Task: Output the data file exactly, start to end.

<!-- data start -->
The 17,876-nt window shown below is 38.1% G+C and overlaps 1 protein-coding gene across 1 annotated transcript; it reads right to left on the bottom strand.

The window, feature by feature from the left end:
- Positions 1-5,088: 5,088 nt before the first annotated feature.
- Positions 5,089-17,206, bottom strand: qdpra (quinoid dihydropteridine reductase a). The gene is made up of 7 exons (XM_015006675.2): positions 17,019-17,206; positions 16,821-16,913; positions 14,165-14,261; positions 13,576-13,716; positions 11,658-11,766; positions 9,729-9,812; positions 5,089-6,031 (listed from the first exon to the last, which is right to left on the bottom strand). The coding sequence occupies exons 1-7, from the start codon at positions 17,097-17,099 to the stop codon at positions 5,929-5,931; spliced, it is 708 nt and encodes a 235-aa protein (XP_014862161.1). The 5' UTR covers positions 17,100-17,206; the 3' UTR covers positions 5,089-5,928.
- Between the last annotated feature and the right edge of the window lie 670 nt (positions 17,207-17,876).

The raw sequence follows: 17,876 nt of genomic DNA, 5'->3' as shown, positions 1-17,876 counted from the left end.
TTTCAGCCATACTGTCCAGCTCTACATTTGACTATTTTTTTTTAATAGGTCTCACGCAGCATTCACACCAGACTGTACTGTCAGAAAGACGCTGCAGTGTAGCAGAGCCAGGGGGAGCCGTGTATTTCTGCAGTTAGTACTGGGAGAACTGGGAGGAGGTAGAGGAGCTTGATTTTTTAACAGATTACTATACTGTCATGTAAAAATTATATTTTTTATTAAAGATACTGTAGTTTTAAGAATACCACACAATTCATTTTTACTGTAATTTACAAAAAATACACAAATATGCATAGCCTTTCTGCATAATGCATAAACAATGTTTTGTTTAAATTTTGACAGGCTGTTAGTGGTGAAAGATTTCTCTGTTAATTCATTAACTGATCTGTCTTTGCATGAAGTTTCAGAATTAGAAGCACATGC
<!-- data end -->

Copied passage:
The 17,876-nt window shown below is 38.1% G+C and overlaps 1 protein-coding gene across 1 annotated transcript; it reads right to left on the bottom strand.

The window, feature by feature from the left end:
- Positions 1-5,088: 5,088 nt before the first annotated feature.
- Positions 5,089-17,206, bottom strand: qdpra (quinoid dihydropteridine reductase a). The gene is made up of 7 exons (XM_015006675.2): positions 17,019-17,206; positions 16,821-16,913; positions 14,165-14,261; positions 13,576-13,716; positions 11,658-11,766; positions 9,729-9,812; positions 5,089-6,031 (listed from the first exon to the last, which is right to left on the bottom strand). The coding sequence occupies exons 1-7, from the start codon at positions 17,097-17,099 to the stop codon at positions 5,929-5,931; spliced, it is 708 nt and encodes a 235-aa protein (XP_014862161.1). The 5' UTR covers positions 17,100-17,206; the 3' UTR covers positions 5,089-5,928.
- Between the last annotated feature and the right edge of the window lie 670 nt (positions 17,207-17,876).

The raw sequence follows: 17,876 nt of genomic DNA, 5'->3' as shown, positions 1-17,876 counted from the left end.
TTTCAGCCATACTGTCCAGCTCTACATTTGACTATTTTTTTTTAATAGGTCTCACGCAGCATTCACACCAGACTGTACTGTCAGAAAGACGCTGCAGTGTAGCAGAGCCAGGGGGAGCCGTGTATTTCTGCAGTTAGTACTGGGAGAACTGGGAGGAGGTAGAGGAGCTTGATTTTTTAACAGATTACTATACTGTCATGTAAAAATTATATTTTTTATTAAAGATACTGTAGTTTTAAGAATACCACACAATTCATTTTTACTGTAATTTACAAAAAATACACAAATATGCATAGCCTTTCTGCATAATGCATAAACAATGTTTTGTTTAAATTTTGACAGGCTGTTAGTGGTGAAAGATTTCTCTGTTAATTCATTAACTGATCTGTCTTTGCATGAAGTTTCAGAATTAGAAGCACATGC